Dr. Small’s civil rights fight started before he entered the medical profession. In 1961 he “raised hell and high water” when he co-founded the student chapter of the NAACP at the University of Detroit. He helped raise money for Mississippi freedom workers as a member of Friends of SNCC (Student Non-violent Coordinating Committee). He spent a week at the 1964 Democratic Convention trying to get the Democrats to recognize the Mississippi Freedom Democratic Party.
This was the beginning of a Journey that took him to the west coast and eventually to the doorstep of the Black Panther Party. Bert heard about all the social and community services the BPP were offering and wanted to volunteer his medical services. Once in Oakland, Small hooked up with Oakland Direct Action Committee, headed by civil rights activist Mark Comfort, who introduced Bobby Seale and Huey Newton to the Black Panthers emblem used by the Lowndes County Freedom Organization in Alabama.
One day in 1970, Small told his friend Comfort that he planned to offer his medical services to the party.
“I left my phone number with June Hilliard; the next day the FBI called Dr. Nelson (Small’s boss at Highland Hospital), and told them I was working for the Black Panthers Party,” Small recalled with a smile. “But they called David Nelson, the wrong Dr. Nelson.”
He became the Black Panther Party physician in 1971 although never officially joining the organization. His service to the Black Panthers lasted four years. He made house calls on both sides of San Francisco Bay and visited party members imprisoned at San Quentin and Folsom State prisons.
Bobby Seale and Huey Newton founded the Sickle Cell Anemia Research Foundation in which Bert became the medical director. Bert acted as a link between the Black Panther Party and sickle cell awareness. “Bobby [Seale] came out with the term ‘Black genocide,'” Small said about how the founders of the Black Panther Party referred to sickle cell disease.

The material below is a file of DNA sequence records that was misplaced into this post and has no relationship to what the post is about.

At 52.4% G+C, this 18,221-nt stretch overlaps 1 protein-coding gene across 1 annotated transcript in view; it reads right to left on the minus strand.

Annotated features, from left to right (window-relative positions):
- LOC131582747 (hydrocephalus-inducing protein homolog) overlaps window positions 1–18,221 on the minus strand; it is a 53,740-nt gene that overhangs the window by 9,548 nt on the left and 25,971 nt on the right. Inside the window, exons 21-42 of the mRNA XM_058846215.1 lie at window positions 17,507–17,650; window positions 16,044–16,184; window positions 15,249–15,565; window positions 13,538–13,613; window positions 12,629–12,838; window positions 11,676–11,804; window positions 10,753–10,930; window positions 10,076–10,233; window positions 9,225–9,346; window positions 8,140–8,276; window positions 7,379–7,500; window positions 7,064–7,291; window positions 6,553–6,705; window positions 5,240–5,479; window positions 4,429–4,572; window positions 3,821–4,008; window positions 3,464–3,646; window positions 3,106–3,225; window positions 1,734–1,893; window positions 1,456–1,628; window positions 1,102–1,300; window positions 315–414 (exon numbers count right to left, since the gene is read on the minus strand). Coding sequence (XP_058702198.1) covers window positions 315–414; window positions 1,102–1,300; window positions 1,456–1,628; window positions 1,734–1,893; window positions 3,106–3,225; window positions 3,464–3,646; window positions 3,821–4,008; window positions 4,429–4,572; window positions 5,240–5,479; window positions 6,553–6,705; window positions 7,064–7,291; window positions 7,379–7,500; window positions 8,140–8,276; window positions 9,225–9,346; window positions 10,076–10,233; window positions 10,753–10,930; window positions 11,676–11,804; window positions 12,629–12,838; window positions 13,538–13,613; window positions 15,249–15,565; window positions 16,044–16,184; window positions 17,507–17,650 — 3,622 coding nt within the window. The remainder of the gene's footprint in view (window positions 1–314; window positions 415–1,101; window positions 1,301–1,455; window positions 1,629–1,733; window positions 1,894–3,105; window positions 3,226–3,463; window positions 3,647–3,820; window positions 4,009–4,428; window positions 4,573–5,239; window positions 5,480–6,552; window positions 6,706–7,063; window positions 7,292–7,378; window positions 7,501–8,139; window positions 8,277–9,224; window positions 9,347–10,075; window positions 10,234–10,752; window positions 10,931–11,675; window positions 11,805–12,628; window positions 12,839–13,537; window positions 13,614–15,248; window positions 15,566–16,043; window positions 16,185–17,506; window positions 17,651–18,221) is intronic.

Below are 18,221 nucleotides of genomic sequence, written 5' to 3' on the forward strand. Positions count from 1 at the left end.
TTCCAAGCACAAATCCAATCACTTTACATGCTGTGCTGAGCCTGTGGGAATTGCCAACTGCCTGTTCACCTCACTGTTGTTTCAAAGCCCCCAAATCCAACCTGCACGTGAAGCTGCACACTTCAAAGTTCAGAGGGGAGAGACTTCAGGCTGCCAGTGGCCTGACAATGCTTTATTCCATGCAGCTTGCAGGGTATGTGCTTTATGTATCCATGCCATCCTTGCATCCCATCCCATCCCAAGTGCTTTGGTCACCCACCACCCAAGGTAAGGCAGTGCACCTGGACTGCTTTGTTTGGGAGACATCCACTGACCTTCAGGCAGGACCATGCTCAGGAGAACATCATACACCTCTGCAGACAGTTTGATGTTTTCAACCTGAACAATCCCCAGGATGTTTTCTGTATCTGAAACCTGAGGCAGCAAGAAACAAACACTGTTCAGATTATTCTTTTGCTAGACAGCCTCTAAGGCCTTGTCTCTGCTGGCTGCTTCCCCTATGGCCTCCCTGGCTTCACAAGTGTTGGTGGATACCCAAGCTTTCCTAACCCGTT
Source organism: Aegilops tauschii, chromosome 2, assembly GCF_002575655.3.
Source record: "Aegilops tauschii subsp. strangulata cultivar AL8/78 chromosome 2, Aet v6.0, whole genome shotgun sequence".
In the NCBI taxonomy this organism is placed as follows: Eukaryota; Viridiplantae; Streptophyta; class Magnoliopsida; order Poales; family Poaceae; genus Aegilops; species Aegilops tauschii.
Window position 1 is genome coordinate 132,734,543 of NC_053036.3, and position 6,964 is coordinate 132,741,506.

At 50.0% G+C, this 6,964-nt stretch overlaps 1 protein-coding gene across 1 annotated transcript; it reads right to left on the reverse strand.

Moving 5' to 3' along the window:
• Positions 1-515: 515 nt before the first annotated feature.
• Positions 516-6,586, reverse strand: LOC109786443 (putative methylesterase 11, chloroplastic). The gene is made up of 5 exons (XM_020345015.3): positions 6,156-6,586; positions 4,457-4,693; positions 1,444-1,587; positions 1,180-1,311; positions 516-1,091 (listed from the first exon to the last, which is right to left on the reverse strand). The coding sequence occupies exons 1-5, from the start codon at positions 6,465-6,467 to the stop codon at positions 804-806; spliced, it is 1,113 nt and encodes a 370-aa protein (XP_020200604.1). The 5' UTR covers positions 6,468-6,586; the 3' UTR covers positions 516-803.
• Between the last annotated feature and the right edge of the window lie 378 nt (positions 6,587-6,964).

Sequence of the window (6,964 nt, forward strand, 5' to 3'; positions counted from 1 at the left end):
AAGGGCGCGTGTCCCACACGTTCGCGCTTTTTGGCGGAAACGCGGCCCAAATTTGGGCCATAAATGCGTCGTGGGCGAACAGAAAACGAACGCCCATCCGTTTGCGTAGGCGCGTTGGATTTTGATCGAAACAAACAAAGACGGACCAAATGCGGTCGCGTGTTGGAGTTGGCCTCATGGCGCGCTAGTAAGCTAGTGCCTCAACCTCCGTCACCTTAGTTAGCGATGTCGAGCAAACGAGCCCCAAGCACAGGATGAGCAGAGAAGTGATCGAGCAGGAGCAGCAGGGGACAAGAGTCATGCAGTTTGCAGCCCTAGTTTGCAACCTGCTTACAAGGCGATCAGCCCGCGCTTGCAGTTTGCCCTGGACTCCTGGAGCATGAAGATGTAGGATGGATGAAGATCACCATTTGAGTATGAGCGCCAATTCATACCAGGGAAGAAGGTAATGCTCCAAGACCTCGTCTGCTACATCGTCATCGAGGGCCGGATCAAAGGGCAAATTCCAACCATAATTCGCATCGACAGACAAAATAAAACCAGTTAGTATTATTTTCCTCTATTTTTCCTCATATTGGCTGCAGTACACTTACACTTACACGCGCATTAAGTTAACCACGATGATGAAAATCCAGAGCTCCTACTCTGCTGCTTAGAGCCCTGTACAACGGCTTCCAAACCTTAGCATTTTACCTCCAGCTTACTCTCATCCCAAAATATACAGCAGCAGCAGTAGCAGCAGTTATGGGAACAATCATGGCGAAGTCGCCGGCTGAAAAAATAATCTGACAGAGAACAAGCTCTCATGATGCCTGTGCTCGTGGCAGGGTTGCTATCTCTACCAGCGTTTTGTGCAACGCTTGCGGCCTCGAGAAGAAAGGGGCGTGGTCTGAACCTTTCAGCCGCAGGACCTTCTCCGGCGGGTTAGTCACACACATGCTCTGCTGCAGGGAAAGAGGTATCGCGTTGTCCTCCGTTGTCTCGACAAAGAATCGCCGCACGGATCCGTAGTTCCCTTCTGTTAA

The following excerpt comes from the USC Annenberg Center for Health Journalism “Sickle Cell: The Last Health Care Frontier for Black Lives
“Small took out editions of The Black Panther, the official newspaper of the party, with cover stories about sickle cell. The Black Panthers opened community health clinics, including one in Berkeley that Small helped start, the George Jackson Free Clinic, which was one of the first to offer sickle cell screening.
“He was one of the rare doctors actively taking care of adult sickle cell patients,” Vichinsky said about Small. “He remains a historical figure for sickle cell disease over the decades.”
As the Black Panthers grew to 44 chapters and 14 free clinics across the country, they continued to advocate for sickle cell awareness. Each clinic screened for sickle cell, and some of the chapters without clinics did so as well. “They were the first wave, nationally, of sickle cell awareness. Given their resources, they did more than anybody,” Vichinksy added.
“They were very popular at the time. It was kind of the heyday of sickle cell [awareness] in my mind,” said Keith Quirolo, the former director of Pediatric Sickle Cell Program and Apheresis Program at UCSF Benioff Children’s Hospital Oakland.
Working with the Black Panther Party, Dr. Tolbert Small helped spread awareness and treatment of sickle cell.
The grassroots approach within the community paid off: Small believes that the Panthers’ high profile in mainstream media — their main image being Black folks carrying guns, not the social service programs such as free breakfast and free health-care — helped put pressure on Congress and President Richard Nixon to sign off on legislation to fund sickle cell centers nationwide.”